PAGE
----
Well and good, but note that the only porn-related claim Fine is making here is that men who think that good porn sex and good actual sex are more similar tend to enjoy less intimacy. Ok. But is the decreased intimacy this group experience associated with lower sexual satisfaction for that same group (as well as for the sample as a whole?). And, more to the point, do most porn consumers think that life sex and porn sex are – or should be – the same?

To jump back to personal experience for a moment, I’m not so sure that they do. I don’t actually watch very much porn – it’s too difficult to find porn with men I find hot and who are actually visible in frame. But when I do watch the stuff, I tend to go for MMF threesome, gangbang, double penetration and female submission porn.

Bi MMF threesome, ancient Pompeii-style

Some of these things I enjoy from time to time in real life, others I would like to try, others I like to watch but don’t want to do. And even though my tastes in porn run moderately hardcore, I have, enjoy, and want to continue to have other kinds of sex in my life as well, including loving, affectionate sex. I know from discussion with others that I’m not particularly unusual in seeing some demarcation between the porn sex  I’ll rub one out to and the totality of my sexual desires and practices.

And in fact, if we go back to the Stulhofer study’s abstract, we find it concluding that:

In light of contemporary concerns over the normalisation of pornography use, particularly among young people, our findings do not support the view that adolescent exposure to sexually explicit materials is a determinant of relationship intimacy among young Croatian adults.

What I take from this study (although I can only access the abstract), is that porn consumption does not generally but can, in some circumstances, impact negatively on sexual satisfaction.  Similarly, work by McKee, Albury & Lumby mentioned earlier in Fine’s piece found that a (non-random, self-selecting) sample of users reported mainly positive effects from porn consumption, but that 7 per cent reported negative effects. There’s a vast literature on this general topic that I won’t pretend to be familiar with and that may contradict these two studies. Still, it all sounds fairly plausible to me, and, while not completely unproblematic, hardly the kind of nightmare scenario that convinces me porn is bad, kids.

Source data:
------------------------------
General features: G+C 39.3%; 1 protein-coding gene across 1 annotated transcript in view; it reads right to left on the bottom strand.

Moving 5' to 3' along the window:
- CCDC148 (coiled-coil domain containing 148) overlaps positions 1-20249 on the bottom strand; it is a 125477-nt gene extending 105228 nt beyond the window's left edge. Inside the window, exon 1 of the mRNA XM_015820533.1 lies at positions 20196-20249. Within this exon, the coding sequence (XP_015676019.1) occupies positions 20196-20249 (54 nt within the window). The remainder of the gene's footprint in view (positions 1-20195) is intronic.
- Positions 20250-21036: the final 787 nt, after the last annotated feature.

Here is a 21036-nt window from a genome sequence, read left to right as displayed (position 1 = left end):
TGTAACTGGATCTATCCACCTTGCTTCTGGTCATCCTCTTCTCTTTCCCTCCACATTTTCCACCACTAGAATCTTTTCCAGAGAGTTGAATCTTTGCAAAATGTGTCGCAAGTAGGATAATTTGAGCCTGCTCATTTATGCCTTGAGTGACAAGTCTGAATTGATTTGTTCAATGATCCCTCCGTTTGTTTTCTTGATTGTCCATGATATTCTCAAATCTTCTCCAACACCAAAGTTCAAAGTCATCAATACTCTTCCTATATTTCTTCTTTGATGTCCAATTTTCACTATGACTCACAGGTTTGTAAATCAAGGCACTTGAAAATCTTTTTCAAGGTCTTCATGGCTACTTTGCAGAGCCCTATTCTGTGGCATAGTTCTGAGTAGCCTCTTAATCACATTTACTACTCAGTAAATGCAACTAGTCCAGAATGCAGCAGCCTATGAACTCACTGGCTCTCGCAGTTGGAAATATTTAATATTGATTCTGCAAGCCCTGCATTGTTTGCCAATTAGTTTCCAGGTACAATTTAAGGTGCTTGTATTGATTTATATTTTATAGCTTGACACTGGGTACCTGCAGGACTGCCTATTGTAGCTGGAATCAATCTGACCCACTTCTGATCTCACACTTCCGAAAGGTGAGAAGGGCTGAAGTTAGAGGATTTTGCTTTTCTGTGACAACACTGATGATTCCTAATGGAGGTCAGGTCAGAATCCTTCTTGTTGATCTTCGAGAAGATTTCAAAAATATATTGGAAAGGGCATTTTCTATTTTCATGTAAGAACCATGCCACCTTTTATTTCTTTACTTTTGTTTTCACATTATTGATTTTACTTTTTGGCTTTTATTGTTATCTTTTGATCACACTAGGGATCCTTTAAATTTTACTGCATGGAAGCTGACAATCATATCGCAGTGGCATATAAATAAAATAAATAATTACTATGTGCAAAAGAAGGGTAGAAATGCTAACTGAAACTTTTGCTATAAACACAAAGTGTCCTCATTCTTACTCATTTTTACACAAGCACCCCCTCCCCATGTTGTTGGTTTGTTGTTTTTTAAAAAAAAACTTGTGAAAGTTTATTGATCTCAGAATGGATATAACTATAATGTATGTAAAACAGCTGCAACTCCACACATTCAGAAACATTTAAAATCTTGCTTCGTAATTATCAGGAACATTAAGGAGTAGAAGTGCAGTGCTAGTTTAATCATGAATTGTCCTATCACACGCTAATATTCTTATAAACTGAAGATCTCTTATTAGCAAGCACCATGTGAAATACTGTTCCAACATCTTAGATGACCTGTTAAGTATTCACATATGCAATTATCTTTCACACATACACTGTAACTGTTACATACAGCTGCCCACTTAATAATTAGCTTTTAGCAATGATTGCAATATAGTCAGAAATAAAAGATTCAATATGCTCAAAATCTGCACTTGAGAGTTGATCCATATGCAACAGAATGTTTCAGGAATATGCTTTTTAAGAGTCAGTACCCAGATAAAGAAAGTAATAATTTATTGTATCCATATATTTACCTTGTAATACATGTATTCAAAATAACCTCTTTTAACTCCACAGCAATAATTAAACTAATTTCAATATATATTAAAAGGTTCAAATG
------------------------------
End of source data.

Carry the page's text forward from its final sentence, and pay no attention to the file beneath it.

No blank slate: porn and female sexuality

Whew. Writing this whole thing is really tuckering me out! But I can’t stop now, because we’re up to my favourite bit: the ladies! I feel a rant coming on…

For much of the essay, Fine’s language is tentative and her conclusions cautious. Not so, however, when it comes to porn’s influence on female sexuality. According to Fine, porn is ‘especially bad’ for women because it ‘encourages them to disengage from their own desires in favour of their partner’s’. Two pieces of evidence are presented in support of this argument:

  • Popular sex advice books – some even written by pornstars – ‘endlessly’ encourage women to try out ‘acts from pornography that they’d rather not.’  For example,  Gabrielle Morrissey’s book Urge: Hot Secrets for Great Sex gives advice on how to calm the gag reflex while deep-throating.** (By the by, also in the book but left unmentioned by Fine: kissing, managing mismatched libidos, condom use, masturbation, extended orgasms, tantric sex, celibacy, cunnilingus – and ways to encourage reluctant men to get into it, emotional intimacy, premature ejaculation, etc, etc.)